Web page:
BROOKLYN, NEW YORK — Don Newcombe — the award-winning Brooklyn Dodger pitcher who helped integrate major league baseball — died Thursday night after a long illness, officials announced. He was 92.

Newcombe, who won the National League MVP and Cy Young Awards during his 10 years in the majors, was among one of the last links the L.A. Dodgers had to Brooklyn.

Team President Stan Kasten recalled how he continued to serve as a role model to younger players across the nation.

“He was a constant presence at Dodger Stadium, and players always gravitated to him for his endless advice and leadership,” Dodgers president Stan Kasten said in a statement. “The Dodgers meant everything to him, and we are all fortunate he was a part of our lives.”

Newcombe became Rookie of the Year when he first joined the Brooklyn Dodgers in 1949 and went on to win the CY Young and National League MVP awards in 1956.

The Los Angeles Times noted Newcombe broke barriers as an African-American baseball player. He was the first black pitcher to start a World Series game and the first to win 20 games in a single season.

Newcombe pitched in the Major Leagues for 10 years, eight with the Dodgers, and served two years in the military.

As a retired Dodger, Newcombe won a personal battle against alcoholism and, in 1978, began running the Dodger’s drug- and alcohol-abuse program, the Washington Post reported.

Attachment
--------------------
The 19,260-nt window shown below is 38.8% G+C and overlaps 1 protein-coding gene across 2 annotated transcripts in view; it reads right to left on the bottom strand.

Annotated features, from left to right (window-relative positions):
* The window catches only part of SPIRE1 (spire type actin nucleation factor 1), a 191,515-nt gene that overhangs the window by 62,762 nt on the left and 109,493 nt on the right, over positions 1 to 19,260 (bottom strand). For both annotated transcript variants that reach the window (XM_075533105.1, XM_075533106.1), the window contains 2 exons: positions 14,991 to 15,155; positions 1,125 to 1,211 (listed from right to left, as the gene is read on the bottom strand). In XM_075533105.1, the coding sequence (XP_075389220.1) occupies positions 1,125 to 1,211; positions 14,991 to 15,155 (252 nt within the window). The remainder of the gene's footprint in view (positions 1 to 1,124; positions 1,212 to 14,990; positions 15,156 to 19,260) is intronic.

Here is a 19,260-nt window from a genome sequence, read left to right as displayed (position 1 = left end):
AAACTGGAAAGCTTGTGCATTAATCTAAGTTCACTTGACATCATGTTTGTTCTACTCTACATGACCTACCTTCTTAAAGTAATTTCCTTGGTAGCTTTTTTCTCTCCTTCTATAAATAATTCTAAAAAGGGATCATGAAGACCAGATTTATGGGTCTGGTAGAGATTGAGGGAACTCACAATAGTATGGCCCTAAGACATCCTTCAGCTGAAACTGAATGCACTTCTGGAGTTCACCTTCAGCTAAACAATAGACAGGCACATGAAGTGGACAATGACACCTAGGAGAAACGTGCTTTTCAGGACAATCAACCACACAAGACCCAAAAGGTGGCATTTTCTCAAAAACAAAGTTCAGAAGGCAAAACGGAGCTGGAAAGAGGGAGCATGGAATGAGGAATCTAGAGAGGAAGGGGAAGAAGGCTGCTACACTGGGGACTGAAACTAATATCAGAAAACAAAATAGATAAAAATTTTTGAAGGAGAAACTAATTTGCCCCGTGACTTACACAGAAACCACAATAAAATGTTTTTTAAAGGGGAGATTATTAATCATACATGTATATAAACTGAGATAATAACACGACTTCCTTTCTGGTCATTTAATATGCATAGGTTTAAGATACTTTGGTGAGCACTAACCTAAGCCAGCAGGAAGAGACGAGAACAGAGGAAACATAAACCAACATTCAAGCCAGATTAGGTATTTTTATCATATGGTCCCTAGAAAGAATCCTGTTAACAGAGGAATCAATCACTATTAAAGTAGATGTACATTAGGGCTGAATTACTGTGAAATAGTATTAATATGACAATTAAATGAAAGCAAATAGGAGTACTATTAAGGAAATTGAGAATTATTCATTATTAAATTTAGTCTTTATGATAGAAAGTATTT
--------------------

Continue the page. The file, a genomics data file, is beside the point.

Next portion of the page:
The Post’s obituary notes that Newcombe sent Barack Obama a signed baseball and a congratulatory letter after the 2008 election.

“I realize you’ll have some hard times,” Newcombe reportedly told the soon-to-be president. “But you’ll get through them.”

Newcombe is survived by his wife Karen, daughter Kellye Roxanne, his sons Brett Anthony and Don Jr., and his grandchildren Cayman and Riann, according to an official statement.

Funeral services are pending.


Hall of Fame pitcher Don Newcombe throws out the first pitch in honor of his 56 years with the Dodger organization before the game between the Los Angeles Dodgers and the Arizona Diamondbacks on September 13, 2011 at Dodger Stadium in Los Angeles, California. (Photo by Stephen Dunn/Getty Images)